At least one photoinitiator is present in an amount of about 1 to about 10 weight percent in the liquid mixture based on the total weight of the liquid mixture.

When it is desired to manufacture transparetized paper, the polymerizable liquid mixture is applied to standard commercial drafting paper stock using wire wound drawdown bars or any other equivalent method as would be recognized by one skilled in the art to impregnate the paper stock with the polymerizable liquid mixture.

The amount of the polymerizable liquid mixture used to impregnate the paper stock controls the degree to which the paper, when cured, is transparent. The viscosity of the polymerizable mixture enables it to penetrate the paper stock rapidly and uniformly, which provides a paper which is transparent to a uniform degree. This is particularly useful in applications such as architectural drawings, where the degree and uniformity of transparency are product specifications.

The paper stock is impregnated with about 0.002 gram to about 0.01 gram of the polymerizable liquid per square inch for a standard thickness paper. Preferably about 0.004 gram to about 0.008 gram of liquid mixture is used per square inch to impregnate the paper stock. Most preferably, about 0.005 gram of the polymerizable mixture is applied per square inch of the paper stock. For thicker papers, a greater amount of the liquid mixture must be impregnated per square inch of the paper stock to achieve an equivalent degree of transparency.

The liquid mixture has a viscosity of about 10 cps to about 500 cps, preferably about 10 cps to about 100 cps. Due to the low viscosity of the liquid mixture, the paper is impregnated with the liquid mixture very quickly, i.e., less than about 180 seconds, preferably less than about 60 seconds. The impregnation is usually carried out at room temperature, but may be accelerated by exposing the coated paper to mild convection heating at temperatures in the range of about 130 F. to about 250 F. Alternatively, impregnation can be accelerated by mildly heating the liquid as it is applied to temperatures in the range of about 100 F. to about 160 F.

The impregnated paper stock is then cured using a standard ultraviolet curing unit. The paper stock is cured by polymerizing the mixture used to impregnate the paper stock. The liquid mixture is polymerized by exposure to ultraviolet light. A suitable ultraviolet curing unit can be obtained from Fusion Systems of Rockville, Md. The amount of ultraviolet radiation sufficient to polymerize the liquid mixture used to impregnate paper stock and, thus, cure the paper stock, is about 0.1 joule/cm2 to about 2 joules/cm2. Preferably, the amount of ultraviolet radiation sufficient to polymerize the liquid mixture used to impregnate the paper stock is about 0.2 joule/cm2 to about 1 joule/cm2.

The present invention is illustrated by the following representative examples.

EXAMPLE 1

A maleate polyester was prepared by reacting maleic anhydride (1 mole) with butyl carbitol (1 mole). The reaction product was then reacted with 1,5-pentanediol (0.5 mole). A resinous liquid polyester end-capped with maleate functional groups, one on each end, resulted. The theoretical molecular weight of the resinous polyester was about 588.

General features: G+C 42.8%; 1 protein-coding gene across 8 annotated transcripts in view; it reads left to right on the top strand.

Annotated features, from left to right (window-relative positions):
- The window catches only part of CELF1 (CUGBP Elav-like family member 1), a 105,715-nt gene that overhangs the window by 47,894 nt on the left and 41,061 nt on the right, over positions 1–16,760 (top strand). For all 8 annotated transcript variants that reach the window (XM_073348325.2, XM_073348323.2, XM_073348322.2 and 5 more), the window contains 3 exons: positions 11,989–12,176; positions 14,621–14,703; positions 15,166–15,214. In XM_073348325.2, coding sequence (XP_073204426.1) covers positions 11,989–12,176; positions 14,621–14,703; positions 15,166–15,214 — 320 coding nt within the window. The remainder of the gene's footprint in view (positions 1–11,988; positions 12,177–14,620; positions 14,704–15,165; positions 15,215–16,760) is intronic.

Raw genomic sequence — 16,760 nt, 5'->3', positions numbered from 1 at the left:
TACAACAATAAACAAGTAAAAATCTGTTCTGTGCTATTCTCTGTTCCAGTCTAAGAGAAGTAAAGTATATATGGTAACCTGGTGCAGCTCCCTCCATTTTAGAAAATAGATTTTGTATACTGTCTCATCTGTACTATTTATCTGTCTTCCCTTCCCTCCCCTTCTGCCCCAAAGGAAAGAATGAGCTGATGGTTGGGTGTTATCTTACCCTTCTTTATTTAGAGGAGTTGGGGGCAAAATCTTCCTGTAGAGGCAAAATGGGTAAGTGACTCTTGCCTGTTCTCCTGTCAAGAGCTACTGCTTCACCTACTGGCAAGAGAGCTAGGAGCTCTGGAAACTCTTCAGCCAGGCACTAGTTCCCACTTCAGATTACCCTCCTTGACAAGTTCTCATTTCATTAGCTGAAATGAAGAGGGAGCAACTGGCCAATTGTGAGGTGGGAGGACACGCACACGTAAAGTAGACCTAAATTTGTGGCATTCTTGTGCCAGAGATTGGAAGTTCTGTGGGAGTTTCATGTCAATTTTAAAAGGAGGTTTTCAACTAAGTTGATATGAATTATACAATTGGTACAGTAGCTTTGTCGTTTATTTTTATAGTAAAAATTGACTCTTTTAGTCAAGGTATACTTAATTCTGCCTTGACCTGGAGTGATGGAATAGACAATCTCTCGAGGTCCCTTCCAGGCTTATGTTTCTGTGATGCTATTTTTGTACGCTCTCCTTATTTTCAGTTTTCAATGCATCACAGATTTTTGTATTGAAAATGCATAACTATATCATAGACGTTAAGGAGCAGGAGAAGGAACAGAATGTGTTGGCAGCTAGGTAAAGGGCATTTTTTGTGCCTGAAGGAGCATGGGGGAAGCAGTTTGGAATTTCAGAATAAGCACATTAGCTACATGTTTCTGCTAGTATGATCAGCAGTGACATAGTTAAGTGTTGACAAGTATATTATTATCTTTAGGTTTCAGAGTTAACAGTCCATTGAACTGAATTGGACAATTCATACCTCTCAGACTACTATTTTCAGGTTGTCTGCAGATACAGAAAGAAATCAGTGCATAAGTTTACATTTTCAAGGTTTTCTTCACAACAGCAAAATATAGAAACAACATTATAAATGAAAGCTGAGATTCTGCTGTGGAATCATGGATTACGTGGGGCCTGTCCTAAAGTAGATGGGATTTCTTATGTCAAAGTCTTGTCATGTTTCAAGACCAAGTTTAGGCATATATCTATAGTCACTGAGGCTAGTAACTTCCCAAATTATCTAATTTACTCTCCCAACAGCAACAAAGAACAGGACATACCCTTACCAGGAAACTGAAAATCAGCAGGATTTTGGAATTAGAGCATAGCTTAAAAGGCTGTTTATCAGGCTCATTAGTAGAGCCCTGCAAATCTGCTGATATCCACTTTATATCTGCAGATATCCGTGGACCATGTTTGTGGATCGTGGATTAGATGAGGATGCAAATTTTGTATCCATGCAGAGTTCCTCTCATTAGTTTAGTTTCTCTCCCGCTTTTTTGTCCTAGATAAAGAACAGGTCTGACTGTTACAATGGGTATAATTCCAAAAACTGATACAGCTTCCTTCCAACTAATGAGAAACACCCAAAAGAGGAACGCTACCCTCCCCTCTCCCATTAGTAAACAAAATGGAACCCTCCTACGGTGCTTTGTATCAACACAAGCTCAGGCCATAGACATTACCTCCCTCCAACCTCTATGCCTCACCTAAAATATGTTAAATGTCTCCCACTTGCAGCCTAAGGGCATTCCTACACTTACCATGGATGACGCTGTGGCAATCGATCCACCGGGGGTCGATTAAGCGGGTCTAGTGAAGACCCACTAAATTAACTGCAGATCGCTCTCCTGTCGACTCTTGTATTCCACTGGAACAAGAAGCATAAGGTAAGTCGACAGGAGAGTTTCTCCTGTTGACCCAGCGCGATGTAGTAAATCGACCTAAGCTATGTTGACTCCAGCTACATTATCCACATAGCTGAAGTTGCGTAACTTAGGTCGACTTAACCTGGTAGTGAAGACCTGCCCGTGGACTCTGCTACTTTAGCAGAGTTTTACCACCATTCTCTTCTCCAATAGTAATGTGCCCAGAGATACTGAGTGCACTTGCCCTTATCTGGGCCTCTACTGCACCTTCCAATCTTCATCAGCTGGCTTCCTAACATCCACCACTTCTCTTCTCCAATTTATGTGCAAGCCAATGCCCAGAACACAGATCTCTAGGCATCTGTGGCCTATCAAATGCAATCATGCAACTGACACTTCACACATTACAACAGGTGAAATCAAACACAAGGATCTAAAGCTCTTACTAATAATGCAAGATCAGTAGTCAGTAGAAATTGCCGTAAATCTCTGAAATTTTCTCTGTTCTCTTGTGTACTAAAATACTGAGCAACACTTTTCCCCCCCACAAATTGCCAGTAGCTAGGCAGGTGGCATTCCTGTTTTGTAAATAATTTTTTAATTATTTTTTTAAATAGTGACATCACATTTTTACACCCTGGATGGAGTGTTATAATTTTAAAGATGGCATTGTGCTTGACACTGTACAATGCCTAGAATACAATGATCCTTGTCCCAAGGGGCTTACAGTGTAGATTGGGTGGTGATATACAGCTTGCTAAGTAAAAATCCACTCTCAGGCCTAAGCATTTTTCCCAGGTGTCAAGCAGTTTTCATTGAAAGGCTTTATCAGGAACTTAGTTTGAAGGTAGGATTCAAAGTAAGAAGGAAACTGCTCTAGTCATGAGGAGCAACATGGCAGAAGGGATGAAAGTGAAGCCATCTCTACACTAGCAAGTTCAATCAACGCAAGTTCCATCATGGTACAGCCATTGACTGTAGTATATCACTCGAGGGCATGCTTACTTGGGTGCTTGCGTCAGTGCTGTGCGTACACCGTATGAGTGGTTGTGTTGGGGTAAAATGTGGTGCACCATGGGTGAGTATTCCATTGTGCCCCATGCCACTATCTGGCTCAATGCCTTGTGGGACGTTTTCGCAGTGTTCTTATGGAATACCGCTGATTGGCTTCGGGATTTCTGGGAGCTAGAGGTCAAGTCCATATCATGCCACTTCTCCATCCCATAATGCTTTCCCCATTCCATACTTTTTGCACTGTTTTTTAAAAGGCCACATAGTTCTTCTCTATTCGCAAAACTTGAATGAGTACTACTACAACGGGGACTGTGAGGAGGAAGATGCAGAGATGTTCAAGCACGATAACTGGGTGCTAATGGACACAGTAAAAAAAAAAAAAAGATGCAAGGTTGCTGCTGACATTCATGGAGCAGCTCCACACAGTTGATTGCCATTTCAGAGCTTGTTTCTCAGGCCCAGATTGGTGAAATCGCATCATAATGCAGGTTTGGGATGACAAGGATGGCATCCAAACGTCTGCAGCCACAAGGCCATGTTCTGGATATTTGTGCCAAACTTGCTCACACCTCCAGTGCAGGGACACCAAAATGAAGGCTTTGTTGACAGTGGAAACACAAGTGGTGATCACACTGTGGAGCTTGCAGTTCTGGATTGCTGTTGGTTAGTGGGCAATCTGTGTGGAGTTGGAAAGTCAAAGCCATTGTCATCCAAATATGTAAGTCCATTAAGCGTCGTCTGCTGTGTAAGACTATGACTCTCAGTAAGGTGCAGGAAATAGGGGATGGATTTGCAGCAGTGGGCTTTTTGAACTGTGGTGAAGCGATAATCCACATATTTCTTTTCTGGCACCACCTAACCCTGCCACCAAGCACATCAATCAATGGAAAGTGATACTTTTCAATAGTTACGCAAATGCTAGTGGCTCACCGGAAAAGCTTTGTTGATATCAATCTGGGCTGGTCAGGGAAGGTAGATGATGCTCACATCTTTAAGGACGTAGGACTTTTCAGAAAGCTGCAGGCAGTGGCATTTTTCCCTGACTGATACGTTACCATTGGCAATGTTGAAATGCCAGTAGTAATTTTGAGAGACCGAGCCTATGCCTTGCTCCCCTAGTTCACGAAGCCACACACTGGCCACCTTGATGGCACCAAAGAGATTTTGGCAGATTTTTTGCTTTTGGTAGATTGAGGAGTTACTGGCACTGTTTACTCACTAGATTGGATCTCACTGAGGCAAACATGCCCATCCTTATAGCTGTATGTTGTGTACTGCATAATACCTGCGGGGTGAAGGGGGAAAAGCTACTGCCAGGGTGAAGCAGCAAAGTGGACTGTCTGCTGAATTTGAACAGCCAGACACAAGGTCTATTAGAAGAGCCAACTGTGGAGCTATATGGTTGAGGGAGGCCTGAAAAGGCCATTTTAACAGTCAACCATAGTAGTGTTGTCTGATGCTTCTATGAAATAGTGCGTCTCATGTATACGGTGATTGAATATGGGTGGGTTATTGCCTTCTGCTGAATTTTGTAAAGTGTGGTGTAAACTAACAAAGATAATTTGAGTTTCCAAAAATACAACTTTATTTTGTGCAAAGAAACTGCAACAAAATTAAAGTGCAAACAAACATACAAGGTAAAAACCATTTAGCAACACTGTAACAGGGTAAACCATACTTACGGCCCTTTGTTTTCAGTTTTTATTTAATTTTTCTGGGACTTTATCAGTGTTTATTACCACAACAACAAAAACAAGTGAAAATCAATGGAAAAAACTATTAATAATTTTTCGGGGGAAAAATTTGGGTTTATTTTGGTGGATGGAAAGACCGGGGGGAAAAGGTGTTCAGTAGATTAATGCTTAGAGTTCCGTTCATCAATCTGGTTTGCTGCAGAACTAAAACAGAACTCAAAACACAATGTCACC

The resinous liquid polyester was combined into separate liquid mixtures, as enumerated in Table 1 hereinbelow. The resinous liquid polyester is designated as olig. 20201U7 in Table 1.

                                  TABLE 1__________________________________________________________________________Composition      1  2  3  4  5  6  7  8  9__________________________________________________________________________Olig. 20201U7      66 73.3            68.06               75.6                  64 67 69.2                           74 51Triallyl Cyanurate      28 20.7            28.88               21.35                  36 -- -- -- 14Divinyl Ether      -- -- -- -- -- -- -- 26 35Darocur 1173      5.94         5.94            3  2.99                   6 4.94                        4.94                            6  6FC 430     0.01         0.01            0.01               0.01                  0.01                     0.01                        0.01                           -- --BHT        0.05         0.05            0.05               0.05                  0.05                     0.05                        0.05                           -- --Diallyl    -- -- -- -- -- 28 -- -- --phthatateTriallyl   -- -- -- -- -- -- 25.8                           -- --trimellitateMaleate/allyl      1:1         2:3            1:1               2:3                  1:3                     2:3                        2:3molar ratioMinimum Cure      1  1.5            1.5               1.5                  0.5                     >2 2  0.5                              0.5Dose(j/cm2)Odor during cure      mild         mild            mild               mild                  mild                     mild                        mild                           mild                              mildCured film appearance      clear         clear            clear               clear                  clear                     clear                        clear                           clear                              clear__________________________________________________________________________

All compositions were applied to standard drafting paper stock using wire wound drawdown bars. About 0.005 gram of each of the compositions were applied per square inch of paper stock. While all compositions were suitable, Composition 9, which impregnated the paper stock in about 45 seconds, showed the highest impregnation speed.